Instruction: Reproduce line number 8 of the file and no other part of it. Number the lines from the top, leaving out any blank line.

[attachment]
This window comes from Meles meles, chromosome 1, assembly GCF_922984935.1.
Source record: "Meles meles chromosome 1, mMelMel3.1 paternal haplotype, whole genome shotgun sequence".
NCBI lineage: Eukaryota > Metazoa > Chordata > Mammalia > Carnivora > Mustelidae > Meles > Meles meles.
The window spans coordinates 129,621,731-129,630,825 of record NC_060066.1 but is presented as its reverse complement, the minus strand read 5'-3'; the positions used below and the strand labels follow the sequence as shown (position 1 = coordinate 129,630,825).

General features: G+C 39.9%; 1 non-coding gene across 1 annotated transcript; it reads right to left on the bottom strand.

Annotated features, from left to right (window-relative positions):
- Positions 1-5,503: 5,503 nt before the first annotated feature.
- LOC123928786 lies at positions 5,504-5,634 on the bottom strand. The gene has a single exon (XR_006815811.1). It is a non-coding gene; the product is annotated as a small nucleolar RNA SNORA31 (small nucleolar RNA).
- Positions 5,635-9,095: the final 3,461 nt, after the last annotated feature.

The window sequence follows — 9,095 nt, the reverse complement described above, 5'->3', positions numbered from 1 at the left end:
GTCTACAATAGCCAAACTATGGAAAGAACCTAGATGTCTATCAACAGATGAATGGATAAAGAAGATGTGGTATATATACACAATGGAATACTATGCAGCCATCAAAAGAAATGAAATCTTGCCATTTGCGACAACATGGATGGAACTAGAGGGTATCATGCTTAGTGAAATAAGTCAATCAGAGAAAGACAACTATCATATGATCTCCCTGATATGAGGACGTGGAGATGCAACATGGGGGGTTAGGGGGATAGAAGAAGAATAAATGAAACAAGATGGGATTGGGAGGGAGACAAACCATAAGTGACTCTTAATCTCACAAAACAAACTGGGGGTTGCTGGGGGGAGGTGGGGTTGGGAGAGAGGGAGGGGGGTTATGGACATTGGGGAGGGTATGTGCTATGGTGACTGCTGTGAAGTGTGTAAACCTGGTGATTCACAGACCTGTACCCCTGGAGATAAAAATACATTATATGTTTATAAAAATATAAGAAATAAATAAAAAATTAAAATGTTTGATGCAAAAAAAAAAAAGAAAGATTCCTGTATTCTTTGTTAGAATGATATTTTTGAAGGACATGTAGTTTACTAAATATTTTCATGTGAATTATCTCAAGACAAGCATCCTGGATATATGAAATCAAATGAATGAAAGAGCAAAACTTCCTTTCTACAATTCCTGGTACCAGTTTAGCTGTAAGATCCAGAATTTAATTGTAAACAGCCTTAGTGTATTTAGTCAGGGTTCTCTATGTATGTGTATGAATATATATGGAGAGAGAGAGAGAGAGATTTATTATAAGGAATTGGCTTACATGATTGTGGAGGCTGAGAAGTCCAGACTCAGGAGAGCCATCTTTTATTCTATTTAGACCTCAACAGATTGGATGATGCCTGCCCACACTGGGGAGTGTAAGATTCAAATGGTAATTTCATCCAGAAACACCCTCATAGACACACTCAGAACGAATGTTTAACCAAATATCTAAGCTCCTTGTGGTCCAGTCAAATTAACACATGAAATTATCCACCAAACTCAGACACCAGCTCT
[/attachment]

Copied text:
- LOC123928786 lies at positions 5,504-5,634 on the bottom strand. The gene has a single exon (XR_006815811.1). It is a non-coding gene; the product is annotated as a small nucleolar RNA SNORA31 (small nucleolar RNA).